I went to the Museo de las Constituciones in Mexico City. It is a quiet place that is simultaneously dark and shiny. The floors, display cases, and digital displays shine. The mostly dark hall is strategically illuminated by stained glass windows and the wide entrance.
Two things especially impressed me about this visit:
1. The name of the place announces the vast history within. The plural of constitutions speaks to the complexity in crafting rules and rights, in valuing people and processes.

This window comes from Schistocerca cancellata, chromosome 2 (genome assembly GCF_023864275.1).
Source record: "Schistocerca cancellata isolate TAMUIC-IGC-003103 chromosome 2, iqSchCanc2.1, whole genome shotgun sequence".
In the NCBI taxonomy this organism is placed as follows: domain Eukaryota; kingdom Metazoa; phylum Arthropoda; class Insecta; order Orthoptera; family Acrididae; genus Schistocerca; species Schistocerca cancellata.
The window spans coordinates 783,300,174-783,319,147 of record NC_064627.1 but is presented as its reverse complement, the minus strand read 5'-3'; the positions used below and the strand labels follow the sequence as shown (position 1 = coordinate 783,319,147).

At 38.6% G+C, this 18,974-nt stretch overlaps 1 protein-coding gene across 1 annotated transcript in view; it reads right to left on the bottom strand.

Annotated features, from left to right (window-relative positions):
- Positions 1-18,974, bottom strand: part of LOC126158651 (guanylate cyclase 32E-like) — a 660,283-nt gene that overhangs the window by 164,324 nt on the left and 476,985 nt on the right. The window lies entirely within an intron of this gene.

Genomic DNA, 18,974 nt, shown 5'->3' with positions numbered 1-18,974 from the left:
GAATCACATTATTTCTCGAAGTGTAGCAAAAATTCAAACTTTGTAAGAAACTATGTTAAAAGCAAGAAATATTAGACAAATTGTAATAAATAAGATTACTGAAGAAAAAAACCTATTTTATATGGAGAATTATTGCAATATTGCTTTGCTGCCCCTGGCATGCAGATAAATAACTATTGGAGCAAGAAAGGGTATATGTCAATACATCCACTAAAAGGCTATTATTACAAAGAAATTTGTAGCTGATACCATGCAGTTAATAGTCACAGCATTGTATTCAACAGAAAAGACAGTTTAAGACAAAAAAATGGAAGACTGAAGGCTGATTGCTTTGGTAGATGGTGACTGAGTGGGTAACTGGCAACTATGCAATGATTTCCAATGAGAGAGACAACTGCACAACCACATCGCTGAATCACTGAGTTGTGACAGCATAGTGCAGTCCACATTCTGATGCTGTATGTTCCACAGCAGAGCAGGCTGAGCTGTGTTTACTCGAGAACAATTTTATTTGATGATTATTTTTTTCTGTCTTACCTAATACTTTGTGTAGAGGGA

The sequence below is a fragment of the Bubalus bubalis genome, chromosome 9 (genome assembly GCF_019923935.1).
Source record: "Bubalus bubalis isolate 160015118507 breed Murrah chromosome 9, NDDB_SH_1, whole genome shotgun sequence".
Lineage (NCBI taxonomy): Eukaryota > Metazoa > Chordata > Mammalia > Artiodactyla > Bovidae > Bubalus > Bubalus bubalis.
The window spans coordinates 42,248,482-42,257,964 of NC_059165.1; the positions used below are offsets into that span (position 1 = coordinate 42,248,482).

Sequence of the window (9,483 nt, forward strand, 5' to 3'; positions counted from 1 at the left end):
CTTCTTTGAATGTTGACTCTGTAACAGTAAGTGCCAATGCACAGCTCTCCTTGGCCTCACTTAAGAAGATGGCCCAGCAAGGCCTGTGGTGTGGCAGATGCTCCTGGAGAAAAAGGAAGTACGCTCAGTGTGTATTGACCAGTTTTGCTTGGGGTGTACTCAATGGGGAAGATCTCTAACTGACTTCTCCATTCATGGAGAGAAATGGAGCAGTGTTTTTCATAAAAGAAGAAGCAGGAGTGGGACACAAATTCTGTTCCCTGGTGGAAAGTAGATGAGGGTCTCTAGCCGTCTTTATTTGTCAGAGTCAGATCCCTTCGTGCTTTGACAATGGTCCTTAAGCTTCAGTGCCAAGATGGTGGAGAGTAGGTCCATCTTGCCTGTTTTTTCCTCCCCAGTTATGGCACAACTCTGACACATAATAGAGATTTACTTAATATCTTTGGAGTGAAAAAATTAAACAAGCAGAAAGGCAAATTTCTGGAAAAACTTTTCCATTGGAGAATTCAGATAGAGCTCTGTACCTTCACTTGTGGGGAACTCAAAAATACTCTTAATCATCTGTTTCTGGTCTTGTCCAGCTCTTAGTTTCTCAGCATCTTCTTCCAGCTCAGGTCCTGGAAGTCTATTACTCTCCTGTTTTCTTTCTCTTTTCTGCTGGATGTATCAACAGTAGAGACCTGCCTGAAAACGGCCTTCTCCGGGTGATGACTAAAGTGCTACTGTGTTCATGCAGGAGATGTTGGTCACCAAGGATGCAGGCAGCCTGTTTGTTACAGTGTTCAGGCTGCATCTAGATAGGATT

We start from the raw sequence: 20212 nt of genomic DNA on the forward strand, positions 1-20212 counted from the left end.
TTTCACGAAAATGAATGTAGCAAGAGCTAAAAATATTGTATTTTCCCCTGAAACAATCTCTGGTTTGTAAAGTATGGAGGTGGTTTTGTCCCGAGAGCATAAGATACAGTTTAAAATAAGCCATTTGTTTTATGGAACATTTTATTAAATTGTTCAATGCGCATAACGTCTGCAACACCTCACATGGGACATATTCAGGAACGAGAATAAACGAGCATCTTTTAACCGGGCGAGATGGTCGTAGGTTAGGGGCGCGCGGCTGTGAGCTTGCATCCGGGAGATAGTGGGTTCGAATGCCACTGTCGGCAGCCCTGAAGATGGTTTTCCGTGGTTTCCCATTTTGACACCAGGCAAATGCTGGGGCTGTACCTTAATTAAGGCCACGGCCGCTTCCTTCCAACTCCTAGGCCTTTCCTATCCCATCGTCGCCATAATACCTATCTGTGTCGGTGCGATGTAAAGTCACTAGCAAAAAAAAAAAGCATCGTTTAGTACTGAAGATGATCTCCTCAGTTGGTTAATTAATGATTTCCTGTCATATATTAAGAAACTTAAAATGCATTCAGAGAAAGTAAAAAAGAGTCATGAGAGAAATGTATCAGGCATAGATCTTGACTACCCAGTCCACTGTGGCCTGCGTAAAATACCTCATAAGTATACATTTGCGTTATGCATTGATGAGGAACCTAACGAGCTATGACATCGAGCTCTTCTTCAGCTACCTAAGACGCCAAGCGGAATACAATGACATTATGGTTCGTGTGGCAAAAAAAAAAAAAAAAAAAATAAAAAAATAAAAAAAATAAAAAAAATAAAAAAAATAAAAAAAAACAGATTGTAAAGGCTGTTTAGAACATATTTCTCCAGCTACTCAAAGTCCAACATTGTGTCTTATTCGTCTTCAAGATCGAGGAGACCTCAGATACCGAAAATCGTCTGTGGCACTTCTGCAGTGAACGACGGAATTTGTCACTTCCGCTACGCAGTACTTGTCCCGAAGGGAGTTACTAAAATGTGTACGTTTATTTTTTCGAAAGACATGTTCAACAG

2. The centerpiece is a tree titled, “El Arbol de la ciencia o El arbol de la vida,” (“The tree of science or the tree of life”) 1922, Roberto Montenegro that features twelve women and one man. It is captivating. And, one instantly notices these striking females. They represent fruits.
One of the docents was bursting to tell me more, wanted me to slow down in scanning the artful displays, kept reminding me he was there should I need anything.